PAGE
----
First and most importantly, sec. 102 sets aside $52.7 billion in domestic chip manufacturing incentives, which can’t be used for stock purchases or dividends, can’t be used by China (amazing that we had to write this in), can’t be used in China, and can’t be used by companies in some way critically important to China. This doesn’t mean we’re looking at a $20 billion check to Intel for a couple plants in Ohio. This means private companies now need to summon an army of lawyers to figure out a legal pitch for their slice of pie, and an army of lobbyists to petition the Department of Commerce. The Department of Commerce will then make decisions, draft a budget, and present the budget to a Congressional appropriations committee, with the total CHIPS Act allocation divvied out five times over five years. The process will be messy, and much of the money will probably go to waste. In the end, something useful might happen. Again, this actually constitutes progress.
Anyway, we still have like $200 billion to talk about.
The highlights: $1.5 billion for a “wireless supply chain innovation fund” (???), $2 billion in auto-manufacturing incentives, and close to $10 billion for scientific research of no apparent discrimination, ranging from the typical left-wing “green energy” fetishism to actually cool shit like AI research, cybersecurity, biometrics, and advanced physics. There is the mention of something called “neutron scattering.” There is the mention of something called “premise plumbing research.” There’s $20 billion for ocean acidification (presumably we are against). There’s $10 billion for 20 “technology hubs” in regions that don’t presently produce technology, with a special billion set aside specifically for “persistently distressed areas.” There are hundreds of millions and billions for “innovation” centers, “clean energy incubators,” upgrading university nuclear reactors, and a cool $800 million to refurbish our national labs.
But overall, as made clear by the $81 billion allocation to the National Science Foundation, this is not a manufacturing bill. This is not a research and development bill. This is an education bill, which should in theory mean we’re reskilling the U.S. labor force, which… okay yeah I’m lost. Because for the letter of the bill, it’s not clear how this will happen.
What sort of research, specifically, are we funding? What sort of workers, specifically, are we training? There are notes (Sec. 10601 + Sec. 10602 for example) where language seems to indicate a young scientist will be granted money, from a pool of $500 million, to study whatever he or she wants. But higher education is, in general, overwhelmingly useless, and certainly the vast majority of what constitutes higher education is not applicable to the very specific manufacturing and technological challenges we now know, for sure, we’re facing. This is all especially frustrating as we also know congress understands this challenge, because meeting it is explicitly the purpose of the bill: without an abundant supply of microchips, we’re heading for dark age status (the 1980s). So why are we talking about anything else?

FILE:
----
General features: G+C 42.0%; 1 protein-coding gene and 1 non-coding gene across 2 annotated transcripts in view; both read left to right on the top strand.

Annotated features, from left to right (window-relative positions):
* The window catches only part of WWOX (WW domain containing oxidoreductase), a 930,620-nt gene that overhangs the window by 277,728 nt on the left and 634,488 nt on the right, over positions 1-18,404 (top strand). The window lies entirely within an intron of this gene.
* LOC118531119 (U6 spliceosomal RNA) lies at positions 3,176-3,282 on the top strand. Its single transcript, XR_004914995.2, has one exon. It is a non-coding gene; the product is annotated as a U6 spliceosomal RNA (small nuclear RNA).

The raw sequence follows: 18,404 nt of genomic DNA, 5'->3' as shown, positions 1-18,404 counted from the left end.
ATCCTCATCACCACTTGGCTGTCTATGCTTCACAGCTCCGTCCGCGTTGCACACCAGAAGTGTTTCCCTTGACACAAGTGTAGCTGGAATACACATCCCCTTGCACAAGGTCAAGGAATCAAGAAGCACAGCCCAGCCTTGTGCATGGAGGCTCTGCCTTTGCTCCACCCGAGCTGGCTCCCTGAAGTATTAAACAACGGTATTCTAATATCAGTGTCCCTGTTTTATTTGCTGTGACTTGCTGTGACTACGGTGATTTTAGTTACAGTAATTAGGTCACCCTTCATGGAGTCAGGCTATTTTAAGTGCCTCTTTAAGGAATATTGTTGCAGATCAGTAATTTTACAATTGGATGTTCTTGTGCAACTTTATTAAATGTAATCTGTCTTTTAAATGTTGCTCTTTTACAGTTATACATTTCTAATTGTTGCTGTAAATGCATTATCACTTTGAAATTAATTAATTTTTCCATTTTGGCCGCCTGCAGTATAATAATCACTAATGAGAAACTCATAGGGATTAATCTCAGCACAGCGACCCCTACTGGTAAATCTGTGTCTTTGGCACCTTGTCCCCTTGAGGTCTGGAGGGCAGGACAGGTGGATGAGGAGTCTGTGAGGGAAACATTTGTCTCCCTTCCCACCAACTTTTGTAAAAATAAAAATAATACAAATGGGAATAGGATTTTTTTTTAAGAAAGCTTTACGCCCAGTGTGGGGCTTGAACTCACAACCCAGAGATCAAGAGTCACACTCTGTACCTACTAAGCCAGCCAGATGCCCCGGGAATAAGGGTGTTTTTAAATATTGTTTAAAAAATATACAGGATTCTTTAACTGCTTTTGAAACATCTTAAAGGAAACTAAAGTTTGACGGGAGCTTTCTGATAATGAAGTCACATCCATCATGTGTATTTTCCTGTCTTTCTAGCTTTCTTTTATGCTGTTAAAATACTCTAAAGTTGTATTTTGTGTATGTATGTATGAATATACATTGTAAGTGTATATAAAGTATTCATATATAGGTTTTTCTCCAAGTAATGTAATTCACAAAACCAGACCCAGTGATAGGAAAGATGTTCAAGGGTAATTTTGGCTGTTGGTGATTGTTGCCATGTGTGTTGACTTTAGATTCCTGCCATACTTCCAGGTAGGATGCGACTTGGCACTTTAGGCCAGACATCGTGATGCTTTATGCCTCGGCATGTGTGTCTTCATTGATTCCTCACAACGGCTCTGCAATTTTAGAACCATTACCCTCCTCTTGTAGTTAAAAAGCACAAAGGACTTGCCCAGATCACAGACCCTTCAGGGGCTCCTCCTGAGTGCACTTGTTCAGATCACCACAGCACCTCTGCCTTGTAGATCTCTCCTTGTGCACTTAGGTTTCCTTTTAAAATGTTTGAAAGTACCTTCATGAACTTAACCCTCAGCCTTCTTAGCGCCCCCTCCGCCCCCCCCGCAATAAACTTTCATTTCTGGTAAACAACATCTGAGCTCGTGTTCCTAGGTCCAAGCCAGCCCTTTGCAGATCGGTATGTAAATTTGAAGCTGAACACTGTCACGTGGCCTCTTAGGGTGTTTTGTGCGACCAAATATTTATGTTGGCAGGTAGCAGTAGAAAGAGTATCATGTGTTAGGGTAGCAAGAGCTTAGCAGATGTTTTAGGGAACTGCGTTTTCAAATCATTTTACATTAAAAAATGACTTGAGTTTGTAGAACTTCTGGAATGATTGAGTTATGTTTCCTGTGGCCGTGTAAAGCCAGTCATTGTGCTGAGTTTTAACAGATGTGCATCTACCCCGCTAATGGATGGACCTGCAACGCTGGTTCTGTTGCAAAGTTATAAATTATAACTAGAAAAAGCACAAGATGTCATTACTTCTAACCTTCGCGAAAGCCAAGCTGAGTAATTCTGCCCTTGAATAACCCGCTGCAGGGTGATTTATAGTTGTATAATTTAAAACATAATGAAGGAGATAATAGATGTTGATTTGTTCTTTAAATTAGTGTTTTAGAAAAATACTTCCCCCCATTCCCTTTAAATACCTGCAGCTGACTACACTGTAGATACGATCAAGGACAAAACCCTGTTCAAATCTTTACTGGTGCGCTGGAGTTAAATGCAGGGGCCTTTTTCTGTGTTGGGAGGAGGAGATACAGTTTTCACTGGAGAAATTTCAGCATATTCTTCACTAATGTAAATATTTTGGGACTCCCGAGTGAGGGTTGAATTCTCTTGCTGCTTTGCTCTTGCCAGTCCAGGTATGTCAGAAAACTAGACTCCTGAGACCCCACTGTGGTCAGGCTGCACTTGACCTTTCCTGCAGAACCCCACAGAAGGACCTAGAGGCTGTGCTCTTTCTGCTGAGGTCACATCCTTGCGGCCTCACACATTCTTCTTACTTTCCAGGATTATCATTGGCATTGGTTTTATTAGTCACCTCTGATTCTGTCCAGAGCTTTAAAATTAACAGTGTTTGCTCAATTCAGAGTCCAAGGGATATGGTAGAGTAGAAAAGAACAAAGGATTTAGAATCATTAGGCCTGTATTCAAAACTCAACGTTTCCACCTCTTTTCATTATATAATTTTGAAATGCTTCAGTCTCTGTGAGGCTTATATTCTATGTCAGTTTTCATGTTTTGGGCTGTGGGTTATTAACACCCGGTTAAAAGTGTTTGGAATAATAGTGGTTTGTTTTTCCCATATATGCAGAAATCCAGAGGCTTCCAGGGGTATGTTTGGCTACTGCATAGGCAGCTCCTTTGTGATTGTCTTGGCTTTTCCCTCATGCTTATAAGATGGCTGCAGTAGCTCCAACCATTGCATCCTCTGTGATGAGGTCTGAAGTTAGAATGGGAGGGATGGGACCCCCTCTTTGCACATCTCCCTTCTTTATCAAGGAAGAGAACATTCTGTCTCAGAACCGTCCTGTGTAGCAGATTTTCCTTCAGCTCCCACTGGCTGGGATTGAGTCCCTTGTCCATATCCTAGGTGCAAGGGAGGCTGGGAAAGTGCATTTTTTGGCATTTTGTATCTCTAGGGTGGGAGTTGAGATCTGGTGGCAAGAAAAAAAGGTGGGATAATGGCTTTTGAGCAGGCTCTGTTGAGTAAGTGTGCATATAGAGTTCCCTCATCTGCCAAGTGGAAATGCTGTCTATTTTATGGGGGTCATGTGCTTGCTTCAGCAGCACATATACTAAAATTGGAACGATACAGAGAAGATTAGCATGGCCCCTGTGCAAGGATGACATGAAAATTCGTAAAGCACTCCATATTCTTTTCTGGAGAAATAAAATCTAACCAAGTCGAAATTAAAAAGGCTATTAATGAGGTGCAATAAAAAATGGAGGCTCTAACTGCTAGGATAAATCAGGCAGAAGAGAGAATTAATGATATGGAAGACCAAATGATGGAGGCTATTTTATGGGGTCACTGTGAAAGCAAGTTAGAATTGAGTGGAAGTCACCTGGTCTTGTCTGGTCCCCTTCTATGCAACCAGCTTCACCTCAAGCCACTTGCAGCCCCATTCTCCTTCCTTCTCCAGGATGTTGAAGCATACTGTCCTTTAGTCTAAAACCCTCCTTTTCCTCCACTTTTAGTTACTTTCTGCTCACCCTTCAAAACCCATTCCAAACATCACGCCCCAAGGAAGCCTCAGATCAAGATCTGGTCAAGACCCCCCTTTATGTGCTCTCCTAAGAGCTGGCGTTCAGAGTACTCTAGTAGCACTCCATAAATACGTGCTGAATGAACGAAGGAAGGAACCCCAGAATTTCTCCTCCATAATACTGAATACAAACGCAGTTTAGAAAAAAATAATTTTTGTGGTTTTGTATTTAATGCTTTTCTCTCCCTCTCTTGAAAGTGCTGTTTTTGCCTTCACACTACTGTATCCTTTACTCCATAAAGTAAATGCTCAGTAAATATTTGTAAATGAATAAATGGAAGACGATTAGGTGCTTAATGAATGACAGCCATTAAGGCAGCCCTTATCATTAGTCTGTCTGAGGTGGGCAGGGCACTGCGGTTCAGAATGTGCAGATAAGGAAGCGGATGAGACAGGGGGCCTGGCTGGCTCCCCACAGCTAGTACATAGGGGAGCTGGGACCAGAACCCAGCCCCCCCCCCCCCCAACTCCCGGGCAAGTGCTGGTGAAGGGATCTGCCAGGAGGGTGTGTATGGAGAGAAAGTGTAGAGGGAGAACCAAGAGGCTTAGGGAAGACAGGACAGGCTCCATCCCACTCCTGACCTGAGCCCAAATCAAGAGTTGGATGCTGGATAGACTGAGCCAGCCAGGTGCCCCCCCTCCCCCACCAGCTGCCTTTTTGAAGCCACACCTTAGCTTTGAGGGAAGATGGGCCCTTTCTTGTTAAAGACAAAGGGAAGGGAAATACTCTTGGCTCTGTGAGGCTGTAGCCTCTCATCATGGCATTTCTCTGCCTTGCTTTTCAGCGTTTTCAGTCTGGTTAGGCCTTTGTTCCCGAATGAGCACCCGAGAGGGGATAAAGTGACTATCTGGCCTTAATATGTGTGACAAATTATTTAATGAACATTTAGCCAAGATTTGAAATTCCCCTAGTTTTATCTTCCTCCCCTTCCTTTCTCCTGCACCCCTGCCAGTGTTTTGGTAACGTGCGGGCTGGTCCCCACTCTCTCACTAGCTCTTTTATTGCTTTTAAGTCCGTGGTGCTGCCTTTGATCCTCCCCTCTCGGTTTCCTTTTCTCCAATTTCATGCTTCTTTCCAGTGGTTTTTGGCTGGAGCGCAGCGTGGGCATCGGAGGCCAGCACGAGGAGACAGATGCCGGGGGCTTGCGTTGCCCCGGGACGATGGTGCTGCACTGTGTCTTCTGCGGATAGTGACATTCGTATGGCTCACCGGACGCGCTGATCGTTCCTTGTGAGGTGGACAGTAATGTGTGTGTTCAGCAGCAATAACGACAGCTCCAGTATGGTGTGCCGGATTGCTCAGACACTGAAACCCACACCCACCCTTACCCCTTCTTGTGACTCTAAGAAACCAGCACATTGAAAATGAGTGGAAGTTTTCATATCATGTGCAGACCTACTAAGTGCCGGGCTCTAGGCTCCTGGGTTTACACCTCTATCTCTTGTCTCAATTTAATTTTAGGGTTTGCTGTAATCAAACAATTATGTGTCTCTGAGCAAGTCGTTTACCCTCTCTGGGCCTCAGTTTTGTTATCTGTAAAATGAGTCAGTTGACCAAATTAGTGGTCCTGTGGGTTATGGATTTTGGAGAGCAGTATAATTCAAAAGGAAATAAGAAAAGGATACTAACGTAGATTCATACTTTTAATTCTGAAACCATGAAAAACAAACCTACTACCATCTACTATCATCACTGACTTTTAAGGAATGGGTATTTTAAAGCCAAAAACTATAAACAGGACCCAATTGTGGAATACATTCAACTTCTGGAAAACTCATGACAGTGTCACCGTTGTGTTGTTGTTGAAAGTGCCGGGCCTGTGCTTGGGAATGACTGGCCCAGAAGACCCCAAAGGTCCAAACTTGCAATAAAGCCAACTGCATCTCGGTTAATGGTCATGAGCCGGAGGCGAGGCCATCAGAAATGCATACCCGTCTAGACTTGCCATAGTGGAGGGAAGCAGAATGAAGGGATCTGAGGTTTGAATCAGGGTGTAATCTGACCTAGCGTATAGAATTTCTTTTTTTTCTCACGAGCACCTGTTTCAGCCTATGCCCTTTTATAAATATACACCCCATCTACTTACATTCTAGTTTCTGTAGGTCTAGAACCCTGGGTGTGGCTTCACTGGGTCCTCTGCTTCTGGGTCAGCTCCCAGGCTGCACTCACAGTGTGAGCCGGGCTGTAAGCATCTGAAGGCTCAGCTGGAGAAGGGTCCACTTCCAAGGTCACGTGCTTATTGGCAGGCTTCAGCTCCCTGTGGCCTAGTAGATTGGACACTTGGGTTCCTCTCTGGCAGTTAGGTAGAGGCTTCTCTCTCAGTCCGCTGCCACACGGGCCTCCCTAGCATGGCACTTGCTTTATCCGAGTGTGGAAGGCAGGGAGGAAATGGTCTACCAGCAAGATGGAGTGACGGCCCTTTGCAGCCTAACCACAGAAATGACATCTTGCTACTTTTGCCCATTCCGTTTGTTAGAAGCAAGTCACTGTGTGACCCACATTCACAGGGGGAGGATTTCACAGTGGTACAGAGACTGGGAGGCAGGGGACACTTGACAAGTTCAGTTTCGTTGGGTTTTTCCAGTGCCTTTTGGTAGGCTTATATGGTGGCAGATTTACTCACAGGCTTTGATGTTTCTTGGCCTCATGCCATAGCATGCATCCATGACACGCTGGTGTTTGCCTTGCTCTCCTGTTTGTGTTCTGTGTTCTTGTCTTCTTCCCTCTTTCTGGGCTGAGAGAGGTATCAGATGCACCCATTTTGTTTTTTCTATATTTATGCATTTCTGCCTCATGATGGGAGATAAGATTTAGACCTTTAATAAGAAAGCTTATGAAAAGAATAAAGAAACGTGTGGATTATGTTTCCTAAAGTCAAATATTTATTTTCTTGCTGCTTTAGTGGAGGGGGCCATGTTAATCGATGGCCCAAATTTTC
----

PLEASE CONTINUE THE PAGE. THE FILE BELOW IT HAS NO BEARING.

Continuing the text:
In any case, the real hole in the CHIPS and Science Act is conceptual. Even if the spending catalyzes the development of significant U.S. microchip manufacturing capacity, the industry will still be dependent on a hostile foreign adversary for supplies. This is because almost everything we need to build the chips is sourced from China.
I raised the materials question with Bonnie Glick, director of the Krach Institute for Tech Diplomacy at Purdue, and former Deputy Administrator of United States Agency for International Development under Trump. She supports the bill, but agrees this is an issue, and summed up the problem as, simply, the materials sector didn’t lobby Congress hard enough. It’s a fair point. If you know how the sausage is made, stop complaining and make the sausage. But the materials sector shouldn’t need incentives to build successful businesses. Rather, the government policies that make the work prohibitively expensive, most of them environmental, and all of them supported by Chinese propagandists, should just be abolished. At the very least, there should be exceptions made for purposes of national security.